3 Ways To Give To Charity At Tax Year's End


Link to original article:


Do want to make a large contribution to charity by year’s end?

Maybe you closed a big deal, your bonus was bigger than you expected, or you think your taxes will be lower next year. Whatever the reason, you want to be generous (and want the tax benefit).

The days are flying by and you wonder if you can get it done by the end of the year. You might be able to. Here are three ways:

  1. Give cash

Not literal cash. Write a check or transfer funds electronically to your charity. Your donation will be considered "timely" by the I.R.S. if made by year end (which means "mailed" if it's a check or "charged" if it's a credit card transaction.) If the organization is a qualified charity, and you get a receipt showing that they received your gift, then you may be eligible to get a tax deduction for your gift.

Keep that receipt with your tax records - a bank record or written statement from the charity - no matter the amount. If your gift is more substantial (over $250), you must keep a written receipt from the charity acknowledging the gift and detailing what property was donated.

  1. Give highly appreciated stock

If you have shares of stock or mutual funds with a low cost basis, donate them directly to a charity instead of selling them, paying taxes, and giving the funds. According to Geoff Germane, a Utah estate planning attorney, “Gifting appreciated assets is better than giving cash. If a donor gifts appreciated assets instead of selling them first and donating the proceeds, he or she avoids having to recognize income on the sale and, if giving to a public charity, can take the full-market value deduction for the value of the gift.”  

Skip the “sell” step. Work with your charity and your financial planner or brokerage firm to transfer shares directly. You get the charitable deduction, and the charity sells the shares and keeps the whole amount. Since they are a not-for-profit, they won’t pay taxes on the gain.

If you use this strategy, your accountant will need to file an extra form — IRS Form 8283 — for non-cash contributions when you file your taxes.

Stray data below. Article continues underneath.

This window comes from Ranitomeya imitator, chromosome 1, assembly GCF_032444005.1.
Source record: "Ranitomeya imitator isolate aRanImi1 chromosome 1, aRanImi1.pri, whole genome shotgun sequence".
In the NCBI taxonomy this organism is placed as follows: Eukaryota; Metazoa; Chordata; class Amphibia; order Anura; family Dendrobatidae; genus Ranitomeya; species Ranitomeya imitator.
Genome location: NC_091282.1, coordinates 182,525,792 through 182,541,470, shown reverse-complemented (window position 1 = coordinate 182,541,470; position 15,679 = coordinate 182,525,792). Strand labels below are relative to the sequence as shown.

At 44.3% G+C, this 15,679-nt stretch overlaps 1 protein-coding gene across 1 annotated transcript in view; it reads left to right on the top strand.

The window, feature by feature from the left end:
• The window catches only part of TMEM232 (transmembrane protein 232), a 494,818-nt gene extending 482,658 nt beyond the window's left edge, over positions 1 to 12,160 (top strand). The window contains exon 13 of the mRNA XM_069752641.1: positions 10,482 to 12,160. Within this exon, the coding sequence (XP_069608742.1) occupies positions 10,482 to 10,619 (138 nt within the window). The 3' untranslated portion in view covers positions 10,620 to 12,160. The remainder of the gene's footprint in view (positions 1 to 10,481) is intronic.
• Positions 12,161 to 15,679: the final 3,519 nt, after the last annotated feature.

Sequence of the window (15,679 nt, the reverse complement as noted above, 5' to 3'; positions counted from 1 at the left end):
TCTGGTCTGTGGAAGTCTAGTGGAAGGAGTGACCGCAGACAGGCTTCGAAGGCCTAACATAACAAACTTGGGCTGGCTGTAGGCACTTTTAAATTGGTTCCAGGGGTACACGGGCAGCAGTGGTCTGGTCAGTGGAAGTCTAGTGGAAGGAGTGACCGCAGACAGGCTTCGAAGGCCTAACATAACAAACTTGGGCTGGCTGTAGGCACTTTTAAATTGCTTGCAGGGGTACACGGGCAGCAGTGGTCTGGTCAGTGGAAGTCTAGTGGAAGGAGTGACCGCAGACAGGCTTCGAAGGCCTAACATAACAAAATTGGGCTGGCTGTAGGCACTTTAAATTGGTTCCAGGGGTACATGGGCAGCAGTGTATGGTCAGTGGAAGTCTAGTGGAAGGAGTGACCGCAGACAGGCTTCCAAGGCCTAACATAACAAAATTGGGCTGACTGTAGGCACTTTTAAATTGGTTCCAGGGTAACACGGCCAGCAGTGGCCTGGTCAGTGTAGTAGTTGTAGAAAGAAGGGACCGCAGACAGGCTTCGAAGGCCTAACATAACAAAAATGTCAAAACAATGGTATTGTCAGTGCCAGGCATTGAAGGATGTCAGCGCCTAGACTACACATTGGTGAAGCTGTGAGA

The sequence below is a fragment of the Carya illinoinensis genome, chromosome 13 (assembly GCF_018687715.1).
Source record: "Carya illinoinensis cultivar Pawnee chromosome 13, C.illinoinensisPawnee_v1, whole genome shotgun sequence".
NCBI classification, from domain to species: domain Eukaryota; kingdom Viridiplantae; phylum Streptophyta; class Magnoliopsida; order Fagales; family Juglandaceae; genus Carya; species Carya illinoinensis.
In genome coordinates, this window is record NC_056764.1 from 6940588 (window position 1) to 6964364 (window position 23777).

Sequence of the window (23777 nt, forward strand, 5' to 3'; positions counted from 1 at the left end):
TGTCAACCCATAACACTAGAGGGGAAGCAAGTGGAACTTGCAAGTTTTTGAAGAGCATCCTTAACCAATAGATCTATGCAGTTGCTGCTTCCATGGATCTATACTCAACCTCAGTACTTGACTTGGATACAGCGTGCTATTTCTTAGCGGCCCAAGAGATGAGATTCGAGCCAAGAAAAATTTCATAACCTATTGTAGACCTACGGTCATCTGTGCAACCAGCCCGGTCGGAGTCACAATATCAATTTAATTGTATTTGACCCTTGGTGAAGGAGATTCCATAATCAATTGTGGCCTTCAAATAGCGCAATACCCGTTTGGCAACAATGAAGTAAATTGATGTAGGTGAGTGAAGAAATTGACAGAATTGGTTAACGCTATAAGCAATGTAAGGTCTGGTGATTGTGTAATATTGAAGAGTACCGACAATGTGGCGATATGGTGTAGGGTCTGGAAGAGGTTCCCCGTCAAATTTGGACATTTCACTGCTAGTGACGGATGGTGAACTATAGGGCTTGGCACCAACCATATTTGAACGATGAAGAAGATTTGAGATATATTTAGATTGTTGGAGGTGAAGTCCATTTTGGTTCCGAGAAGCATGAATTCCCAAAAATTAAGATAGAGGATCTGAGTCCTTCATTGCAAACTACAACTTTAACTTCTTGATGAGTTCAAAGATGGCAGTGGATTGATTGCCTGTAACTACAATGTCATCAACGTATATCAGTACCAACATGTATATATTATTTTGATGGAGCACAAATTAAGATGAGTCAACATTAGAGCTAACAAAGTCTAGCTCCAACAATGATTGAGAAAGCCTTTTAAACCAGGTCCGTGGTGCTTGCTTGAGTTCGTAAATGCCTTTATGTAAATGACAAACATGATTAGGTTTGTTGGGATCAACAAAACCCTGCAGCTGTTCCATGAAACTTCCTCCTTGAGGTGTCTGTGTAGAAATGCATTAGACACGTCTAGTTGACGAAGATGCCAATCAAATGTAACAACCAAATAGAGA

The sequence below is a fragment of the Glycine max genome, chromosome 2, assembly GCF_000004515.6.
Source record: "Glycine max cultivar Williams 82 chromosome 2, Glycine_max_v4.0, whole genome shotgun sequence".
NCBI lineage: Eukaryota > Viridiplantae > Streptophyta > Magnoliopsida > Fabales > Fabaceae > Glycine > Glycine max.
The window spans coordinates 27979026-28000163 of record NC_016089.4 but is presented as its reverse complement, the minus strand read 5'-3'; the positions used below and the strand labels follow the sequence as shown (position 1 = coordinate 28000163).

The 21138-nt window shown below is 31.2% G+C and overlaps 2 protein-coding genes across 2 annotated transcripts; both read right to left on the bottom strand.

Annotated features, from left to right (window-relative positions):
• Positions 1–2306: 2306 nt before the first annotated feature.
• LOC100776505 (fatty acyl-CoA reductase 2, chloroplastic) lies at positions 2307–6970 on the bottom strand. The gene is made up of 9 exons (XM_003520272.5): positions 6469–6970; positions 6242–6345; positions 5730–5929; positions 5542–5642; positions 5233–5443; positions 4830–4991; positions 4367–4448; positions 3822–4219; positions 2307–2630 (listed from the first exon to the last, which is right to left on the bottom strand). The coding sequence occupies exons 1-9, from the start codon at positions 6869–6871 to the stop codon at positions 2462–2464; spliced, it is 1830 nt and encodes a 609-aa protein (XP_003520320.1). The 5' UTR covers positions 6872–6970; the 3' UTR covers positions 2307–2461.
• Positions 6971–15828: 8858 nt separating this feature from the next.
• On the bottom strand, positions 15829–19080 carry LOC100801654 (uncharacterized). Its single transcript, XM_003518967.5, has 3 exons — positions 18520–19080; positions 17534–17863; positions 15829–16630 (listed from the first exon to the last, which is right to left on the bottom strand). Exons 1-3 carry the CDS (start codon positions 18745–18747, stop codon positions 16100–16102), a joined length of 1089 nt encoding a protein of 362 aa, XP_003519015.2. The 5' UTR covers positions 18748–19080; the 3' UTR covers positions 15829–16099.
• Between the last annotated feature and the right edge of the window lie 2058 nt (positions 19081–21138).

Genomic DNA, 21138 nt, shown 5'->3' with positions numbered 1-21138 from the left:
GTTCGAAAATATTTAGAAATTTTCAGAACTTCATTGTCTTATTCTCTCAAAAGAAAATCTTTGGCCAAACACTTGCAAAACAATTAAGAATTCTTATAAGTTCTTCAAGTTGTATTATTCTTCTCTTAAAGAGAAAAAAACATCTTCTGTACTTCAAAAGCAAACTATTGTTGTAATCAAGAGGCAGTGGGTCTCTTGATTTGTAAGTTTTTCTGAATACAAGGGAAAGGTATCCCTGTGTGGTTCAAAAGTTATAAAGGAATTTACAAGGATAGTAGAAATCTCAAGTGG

1. Give to a donor-advised fund

If you know the amount you want to give (and it’s over $5,000), but you haven’t decided the exact charity or charities you want to support, don’t sweat. Choose a donor-advised fund (DAF) and make the gift now but choose the charity later.

A donor-advised fund allows you to make a gift today and obtain a tax deduction, then make the “grants” to charities later.  If you are giving at the end of the year, there can be a rush to get the paperwork done. Using a donor-advised fund can grant you extra time to separate the decision of “how much” and “to which charities.”

You can give cash or highly appreciated stock to a DAF.

Talk with your qualified tax advisor or financial planner to discuss your personal tax situation before executing any tax strategy.

One thing we can always count on is change. Tax laws will change. Our financial situations will change. But if you think you might be in a higher tax bracket today and you have the ability and willingness to give — and give big — you still may have time.

Nancy L. Anderson, CFP is a financial planner in Park City, Utah.  You  can find her on NancyLAnderson.com,  FacebookTwitter and Deer Valley Ski Resort Official Blog.


Jump to Page

By using this site, you agree to our updated privacy policy and our terms of use